There is a great picture on the label of some young guy with a great hair style and shades sitting on rocks, maybe it’s Stinson or the other guy if there is another guy, but whoever he is, he is posing beside Stinson's beloved water, either a lake or ocean. The picture on side 2 is actually different in that it is at a slightly titled angle to reveal a horizon of land. It appears to be a self-released record and therefore only a label in name only. This is similar to what Gerald Donald would do the same year with his Glass Domain project on his own Pornographic Sound Disc label. I wonder which one came out first and had they met yet? It would also be good to know how many were pressed. Donald is said to have pressed 300 of his so maybe Stinson did a similar number at the time. The name of the label is also interesting considering the mutation through radiation theme of L.A.M. In this context Fluorescent Forest might be a reference to radiation in trees or something. If true this might show where his head was going or it might mean nothing at all and just be a clever phrase he came up with. While the actual title of the EP, ‘Hyperspace Sound Lab’, with its futurist scientific overtones rings more like a Drexciyan title. There is a ‘special thanks to God’ credit on the label as well which is also something Drexciya would often do.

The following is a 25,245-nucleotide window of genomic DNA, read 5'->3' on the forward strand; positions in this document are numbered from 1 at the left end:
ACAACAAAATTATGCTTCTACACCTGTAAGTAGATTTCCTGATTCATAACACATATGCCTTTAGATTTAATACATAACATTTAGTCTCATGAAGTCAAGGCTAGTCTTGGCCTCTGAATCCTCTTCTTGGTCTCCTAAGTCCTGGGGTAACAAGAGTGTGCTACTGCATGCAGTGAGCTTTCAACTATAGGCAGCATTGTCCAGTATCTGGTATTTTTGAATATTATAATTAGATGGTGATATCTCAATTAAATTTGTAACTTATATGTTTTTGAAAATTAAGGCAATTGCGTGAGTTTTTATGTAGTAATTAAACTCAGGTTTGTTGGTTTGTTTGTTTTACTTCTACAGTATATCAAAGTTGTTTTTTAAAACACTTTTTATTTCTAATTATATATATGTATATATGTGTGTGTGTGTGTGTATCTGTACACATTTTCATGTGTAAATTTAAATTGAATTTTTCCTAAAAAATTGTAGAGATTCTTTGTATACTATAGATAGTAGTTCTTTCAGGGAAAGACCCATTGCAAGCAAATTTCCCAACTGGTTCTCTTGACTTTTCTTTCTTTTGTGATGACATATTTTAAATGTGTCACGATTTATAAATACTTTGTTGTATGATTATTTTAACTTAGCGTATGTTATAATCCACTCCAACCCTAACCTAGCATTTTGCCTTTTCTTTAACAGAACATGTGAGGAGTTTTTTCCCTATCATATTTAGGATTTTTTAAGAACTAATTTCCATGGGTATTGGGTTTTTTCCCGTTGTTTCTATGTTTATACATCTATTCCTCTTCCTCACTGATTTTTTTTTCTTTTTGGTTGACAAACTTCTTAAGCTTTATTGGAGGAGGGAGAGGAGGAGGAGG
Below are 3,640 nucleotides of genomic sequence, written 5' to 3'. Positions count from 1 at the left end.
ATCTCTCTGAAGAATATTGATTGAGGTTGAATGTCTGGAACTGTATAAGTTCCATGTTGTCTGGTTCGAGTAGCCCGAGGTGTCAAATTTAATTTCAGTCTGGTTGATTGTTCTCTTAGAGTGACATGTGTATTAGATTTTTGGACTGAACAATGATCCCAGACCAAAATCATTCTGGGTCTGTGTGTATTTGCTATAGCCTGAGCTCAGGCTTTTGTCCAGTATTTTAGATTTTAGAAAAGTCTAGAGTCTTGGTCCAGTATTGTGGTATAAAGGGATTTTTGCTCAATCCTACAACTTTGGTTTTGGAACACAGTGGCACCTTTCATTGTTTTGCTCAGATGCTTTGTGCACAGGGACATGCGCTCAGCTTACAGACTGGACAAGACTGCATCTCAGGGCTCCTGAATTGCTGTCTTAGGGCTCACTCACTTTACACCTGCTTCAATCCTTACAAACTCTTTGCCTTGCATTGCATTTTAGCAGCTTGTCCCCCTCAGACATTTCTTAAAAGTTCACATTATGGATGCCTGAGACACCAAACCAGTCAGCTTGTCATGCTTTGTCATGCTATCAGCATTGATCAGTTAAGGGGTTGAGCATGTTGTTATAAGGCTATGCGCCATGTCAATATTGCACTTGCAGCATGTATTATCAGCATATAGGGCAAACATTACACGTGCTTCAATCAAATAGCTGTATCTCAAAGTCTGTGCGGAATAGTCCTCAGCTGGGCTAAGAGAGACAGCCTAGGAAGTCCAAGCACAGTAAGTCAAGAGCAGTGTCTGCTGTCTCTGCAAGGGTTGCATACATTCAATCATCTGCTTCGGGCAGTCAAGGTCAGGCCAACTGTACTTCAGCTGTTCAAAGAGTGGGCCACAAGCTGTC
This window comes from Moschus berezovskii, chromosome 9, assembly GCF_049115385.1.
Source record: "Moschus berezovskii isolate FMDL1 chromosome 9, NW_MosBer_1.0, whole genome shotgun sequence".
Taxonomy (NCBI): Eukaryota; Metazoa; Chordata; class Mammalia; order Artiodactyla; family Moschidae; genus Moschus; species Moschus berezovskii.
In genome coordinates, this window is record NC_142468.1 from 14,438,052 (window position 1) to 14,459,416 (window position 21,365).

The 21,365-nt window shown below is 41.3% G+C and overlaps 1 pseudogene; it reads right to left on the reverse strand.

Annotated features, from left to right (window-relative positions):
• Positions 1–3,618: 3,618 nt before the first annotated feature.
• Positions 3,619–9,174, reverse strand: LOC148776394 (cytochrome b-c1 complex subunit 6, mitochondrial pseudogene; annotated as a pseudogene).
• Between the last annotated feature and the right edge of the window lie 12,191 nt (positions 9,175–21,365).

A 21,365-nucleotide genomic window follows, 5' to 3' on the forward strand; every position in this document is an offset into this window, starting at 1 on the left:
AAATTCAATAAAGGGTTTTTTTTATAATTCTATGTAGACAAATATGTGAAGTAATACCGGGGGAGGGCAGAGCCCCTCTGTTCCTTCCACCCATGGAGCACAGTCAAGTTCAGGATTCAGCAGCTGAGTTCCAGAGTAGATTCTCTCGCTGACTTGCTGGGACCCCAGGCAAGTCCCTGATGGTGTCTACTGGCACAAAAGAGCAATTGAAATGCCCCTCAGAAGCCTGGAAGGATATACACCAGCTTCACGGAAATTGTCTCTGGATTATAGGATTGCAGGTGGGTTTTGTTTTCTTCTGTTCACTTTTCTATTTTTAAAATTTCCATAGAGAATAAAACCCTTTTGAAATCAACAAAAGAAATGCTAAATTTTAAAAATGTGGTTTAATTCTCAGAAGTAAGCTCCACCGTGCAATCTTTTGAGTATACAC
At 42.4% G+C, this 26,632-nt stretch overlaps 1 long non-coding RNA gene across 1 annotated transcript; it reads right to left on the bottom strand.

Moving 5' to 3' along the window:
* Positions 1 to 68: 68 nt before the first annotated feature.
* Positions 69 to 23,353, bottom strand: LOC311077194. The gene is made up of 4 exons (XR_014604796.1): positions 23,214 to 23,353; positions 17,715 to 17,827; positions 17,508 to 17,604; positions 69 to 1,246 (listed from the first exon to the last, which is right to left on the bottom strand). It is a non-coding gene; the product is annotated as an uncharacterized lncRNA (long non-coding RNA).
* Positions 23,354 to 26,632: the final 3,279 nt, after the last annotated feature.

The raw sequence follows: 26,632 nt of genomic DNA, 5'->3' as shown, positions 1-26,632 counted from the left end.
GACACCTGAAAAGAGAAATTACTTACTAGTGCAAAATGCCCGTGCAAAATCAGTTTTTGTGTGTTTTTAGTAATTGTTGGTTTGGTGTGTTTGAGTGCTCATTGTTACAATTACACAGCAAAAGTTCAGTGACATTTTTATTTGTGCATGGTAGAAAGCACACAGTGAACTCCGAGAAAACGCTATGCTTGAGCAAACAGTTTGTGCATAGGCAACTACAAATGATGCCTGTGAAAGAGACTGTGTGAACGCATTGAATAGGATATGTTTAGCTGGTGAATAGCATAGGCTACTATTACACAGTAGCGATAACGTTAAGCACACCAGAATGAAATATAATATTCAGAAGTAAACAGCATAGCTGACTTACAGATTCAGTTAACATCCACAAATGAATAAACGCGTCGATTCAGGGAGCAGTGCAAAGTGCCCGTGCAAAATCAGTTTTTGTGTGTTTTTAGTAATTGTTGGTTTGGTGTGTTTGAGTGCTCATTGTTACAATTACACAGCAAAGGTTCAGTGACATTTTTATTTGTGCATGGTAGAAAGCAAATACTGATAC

Thanks to the internet these tracks are relatively safe for future generations to hear. Although surprisingly the two hip hop tracks have been bootlegged by the label Safety Copy in 2006. 'Clarence G's Club' was also included on a limited CDR of a DJ mix by Brendan M Gillen on the Interdimensional Transmissions label in 2002, so what do I know! Hard to know the real appetite for these tracks beyond curiosity but as I said they can at least be heard again. Clone in the past have been good at reissuing Drexciya related stuff from this era like Glass Domain and L.A.M. so maybe they could possibly put it out someday. But I also reckon they would have done it by now if they were so maybe the story about Stinson not wanting it coming out again is true. I hope with this article I’ve pointed out how some of the presumptions commonly made about it, the name, the personnel, the value, reissue, are still open to debate. I must say it wasn’t that weird to do an article about a record I don’t even own a copy of. But I couldn’t tell you for example if there are any messages in the run out groove, anyone know? Also, as far as I know the record came in a plain no picture sleeve. All in all, in my opinion, if you picked this up at the time it would have been a really varied and interesting release from somebody in the process of learning their production craft but more importantly, finding the right sound for them. This search would continue for awhile yet through L.A.M. and the James Stinson productions we would finally get to know well would be very different to these ones. My next article will be on L.A.M.
'Clarence G's Club'